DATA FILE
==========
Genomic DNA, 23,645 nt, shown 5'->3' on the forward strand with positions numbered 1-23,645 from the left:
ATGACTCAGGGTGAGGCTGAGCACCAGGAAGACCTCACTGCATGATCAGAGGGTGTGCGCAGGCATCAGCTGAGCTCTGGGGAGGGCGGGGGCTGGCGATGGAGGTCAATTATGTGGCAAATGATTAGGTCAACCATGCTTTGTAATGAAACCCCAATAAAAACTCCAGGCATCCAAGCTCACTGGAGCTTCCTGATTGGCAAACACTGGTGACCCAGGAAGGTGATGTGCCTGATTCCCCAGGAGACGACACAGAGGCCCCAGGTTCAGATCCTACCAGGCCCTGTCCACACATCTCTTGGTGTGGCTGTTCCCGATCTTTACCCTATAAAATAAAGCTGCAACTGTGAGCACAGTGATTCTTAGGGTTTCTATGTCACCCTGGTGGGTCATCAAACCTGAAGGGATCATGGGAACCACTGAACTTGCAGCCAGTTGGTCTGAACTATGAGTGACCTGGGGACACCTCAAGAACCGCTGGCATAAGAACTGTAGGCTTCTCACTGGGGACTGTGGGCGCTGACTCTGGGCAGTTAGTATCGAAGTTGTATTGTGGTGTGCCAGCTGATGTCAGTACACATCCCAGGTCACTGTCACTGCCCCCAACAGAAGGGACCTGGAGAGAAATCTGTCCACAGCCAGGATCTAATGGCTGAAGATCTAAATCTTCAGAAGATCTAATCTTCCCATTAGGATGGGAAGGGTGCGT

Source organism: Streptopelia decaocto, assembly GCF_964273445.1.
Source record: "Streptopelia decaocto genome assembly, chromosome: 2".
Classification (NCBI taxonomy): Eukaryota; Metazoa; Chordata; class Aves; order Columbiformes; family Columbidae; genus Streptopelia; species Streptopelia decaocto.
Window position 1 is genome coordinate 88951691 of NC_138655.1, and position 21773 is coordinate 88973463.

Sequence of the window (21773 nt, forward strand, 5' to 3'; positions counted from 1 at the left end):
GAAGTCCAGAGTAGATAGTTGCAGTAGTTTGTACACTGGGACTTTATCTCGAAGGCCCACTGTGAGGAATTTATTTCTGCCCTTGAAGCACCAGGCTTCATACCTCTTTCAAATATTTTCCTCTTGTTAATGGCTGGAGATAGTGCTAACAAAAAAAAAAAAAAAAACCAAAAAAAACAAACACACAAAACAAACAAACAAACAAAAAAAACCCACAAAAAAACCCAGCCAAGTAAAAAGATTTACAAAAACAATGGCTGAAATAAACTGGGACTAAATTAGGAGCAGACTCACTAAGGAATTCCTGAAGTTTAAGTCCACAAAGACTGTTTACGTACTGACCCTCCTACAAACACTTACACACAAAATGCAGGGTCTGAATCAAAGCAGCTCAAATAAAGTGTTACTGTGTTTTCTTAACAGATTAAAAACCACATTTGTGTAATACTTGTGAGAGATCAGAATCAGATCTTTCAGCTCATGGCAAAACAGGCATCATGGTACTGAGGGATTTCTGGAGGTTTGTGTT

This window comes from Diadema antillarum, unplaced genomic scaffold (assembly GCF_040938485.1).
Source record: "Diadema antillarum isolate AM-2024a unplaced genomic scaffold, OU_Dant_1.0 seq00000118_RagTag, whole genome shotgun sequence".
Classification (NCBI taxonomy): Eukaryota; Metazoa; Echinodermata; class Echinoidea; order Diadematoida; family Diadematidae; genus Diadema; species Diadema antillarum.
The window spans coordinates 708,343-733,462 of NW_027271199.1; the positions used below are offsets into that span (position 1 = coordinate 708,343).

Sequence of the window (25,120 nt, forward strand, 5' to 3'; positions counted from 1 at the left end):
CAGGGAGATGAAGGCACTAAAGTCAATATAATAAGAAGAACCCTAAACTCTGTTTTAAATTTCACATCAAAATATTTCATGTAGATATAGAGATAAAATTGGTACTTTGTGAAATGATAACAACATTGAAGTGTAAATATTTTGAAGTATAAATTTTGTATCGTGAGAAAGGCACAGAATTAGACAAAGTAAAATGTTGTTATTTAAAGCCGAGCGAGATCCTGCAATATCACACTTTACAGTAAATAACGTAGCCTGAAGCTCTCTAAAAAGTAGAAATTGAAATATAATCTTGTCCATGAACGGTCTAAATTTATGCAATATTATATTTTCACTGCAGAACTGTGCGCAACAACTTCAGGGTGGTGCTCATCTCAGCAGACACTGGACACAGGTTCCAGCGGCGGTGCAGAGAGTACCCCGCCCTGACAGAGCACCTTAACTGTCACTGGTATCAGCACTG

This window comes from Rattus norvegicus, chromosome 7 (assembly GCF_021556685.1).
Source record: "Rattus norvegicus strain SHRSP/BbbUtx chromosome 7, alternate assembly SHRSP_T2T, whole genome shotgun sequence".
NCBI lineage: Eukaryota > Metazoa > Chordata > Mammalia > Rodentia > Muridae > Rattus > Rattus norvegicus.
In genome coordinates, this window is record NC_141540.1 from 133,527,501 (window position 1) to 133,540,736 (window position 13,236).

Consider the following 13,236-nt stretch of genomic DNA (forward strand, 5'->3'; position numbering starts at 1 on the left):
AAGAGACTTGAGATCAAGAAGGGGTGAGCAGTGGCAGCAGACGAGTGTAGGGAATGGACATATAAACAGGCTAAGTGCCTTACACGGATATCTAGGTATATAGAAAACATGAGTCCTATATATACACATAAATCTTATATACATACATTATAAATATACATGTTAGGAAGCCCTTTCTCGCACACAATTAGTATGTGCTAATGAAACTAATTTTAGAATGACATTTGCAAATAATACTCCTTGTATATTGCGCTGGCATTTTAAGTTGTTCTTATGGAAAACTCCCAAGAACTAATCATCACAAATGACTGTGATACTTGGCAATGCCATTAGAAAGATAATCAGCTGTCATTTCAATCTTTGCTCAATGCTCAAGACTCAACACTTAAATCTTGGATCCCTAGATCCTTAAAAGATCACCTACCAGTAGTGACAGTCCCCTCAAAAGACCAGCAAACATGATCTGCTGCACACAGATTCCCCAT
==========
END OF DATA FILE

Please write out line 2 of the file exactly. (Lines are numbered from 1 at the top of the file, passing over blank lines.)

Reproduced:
ATGACTCAGGGTGAGGCTGAGCACCAGGAAGACCTCACTGCATGATCAGAGGGTGTGCGCAGGCATCAGCTGAGCTCTGGGGAGGGCGGGGGCTGGCGATGGAGGTCAATTATGTGGCAAATGATTAGGTCAACCATGCTTTGTAATGAAACCCCAATAAAAACTCCAGGCATCCAAGCTCACTGGAGCTTCCTGATTGGCAAACACTGGTGACCCAGGAAGGTGATGTGCCTGATTCCCCAGGAGACGACACAGAGGCCCCAGGTTCAGATCCTACCAGGCCCTGTCCACACATCTCTTGGTGTGGCTGTTCCCGATCTTTACCCTATAAAATAAAGCTGCAACTGTGAGCACAGTGATTCTTAGGGTTTCTATGTCACCCTGGTGGGTCATCAAACCTGAAGGGATCATGGGAACCACTGAACTTGCAGCCAGTTGGTCTGAACTATGAGTGACCTGGGGACACCTCAAGAACCGCTGGCATAAGAACTGTAGGCTTCTCACTGGGGACTGTGGGCGCTGACTCTGGGCAGTTAGTATCGAAGTTGTATTGTGGTGTGCCAGCTGATGTCAGTACACATCCCAGGTCACTGTCACTGCCCCCAACAGAAGGGACCTGGAGAGAAATCTGTCCACAGCCAGGATCTAATGGCTGAAGATCTAAATCTTCAGAAGATCTAATCTTCCCATTAGGATGGGAAGGGTGCGT